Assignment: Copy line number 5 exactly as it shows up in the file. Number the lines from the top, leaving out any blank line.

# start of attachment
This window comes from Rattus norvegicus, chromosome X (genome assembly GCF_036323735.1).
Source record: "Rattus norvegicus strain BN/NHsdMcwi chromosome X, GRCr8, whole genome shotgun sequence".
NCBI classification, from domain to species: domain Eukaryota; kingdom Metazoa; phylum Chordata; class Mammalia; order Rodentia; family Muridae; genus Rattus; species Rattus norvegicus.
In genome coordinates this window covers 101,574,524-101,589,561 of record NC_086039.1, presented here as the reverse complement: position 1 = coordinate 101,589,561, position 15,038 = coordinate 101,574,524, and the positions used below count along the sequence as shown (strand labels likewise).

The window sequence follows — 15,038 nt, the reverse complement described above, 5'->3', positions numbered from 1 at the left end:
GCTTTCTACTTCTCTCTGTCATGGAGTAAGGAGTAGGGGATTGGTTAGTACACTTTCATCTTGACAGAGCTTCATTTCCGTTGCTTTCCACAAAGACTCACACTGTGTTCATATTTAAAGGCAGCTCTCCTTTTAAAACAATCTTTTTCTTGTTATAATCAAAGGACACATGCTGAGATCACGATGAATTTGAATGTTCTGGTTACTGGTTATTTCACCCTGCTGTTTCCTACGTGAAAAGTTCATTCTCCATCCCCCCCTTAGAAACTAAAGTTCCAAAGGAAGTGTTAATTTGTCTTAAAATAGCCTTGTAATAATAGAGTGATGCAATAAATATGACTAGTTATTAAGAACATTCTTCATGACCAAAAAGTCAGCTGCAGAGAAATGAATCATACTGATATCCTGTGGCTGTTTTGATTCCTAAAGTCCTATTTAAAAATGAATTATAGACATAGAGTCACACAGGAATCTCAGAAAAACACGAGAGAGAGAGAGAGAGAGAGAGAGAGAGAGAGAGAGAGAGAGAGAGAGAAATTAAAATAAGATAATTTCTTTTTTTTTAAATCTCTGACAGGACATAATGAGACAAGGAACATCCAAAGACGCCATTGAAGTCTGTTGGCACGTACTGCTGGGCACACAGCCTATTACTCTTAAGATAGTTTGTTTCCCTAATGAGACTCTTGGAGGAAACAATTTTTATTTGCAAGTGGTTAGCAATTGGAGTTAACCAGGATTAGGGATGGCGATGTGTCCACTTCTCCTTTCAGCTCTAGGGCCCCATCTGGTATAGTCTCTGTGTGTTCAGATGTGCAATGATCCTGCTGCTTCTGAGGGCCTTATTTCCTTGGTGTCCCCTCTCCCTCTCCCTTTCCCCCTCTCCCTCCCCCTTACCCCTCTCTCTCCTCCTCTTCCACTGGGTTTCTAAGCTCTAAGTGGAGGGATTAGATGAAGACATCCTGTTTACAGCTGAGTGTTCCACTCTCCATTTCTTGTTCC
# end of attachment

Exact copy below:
The window sequence follows — 15,038 nt, the reverse complement described above, 5'->3', positions numbered from 1 at the left end: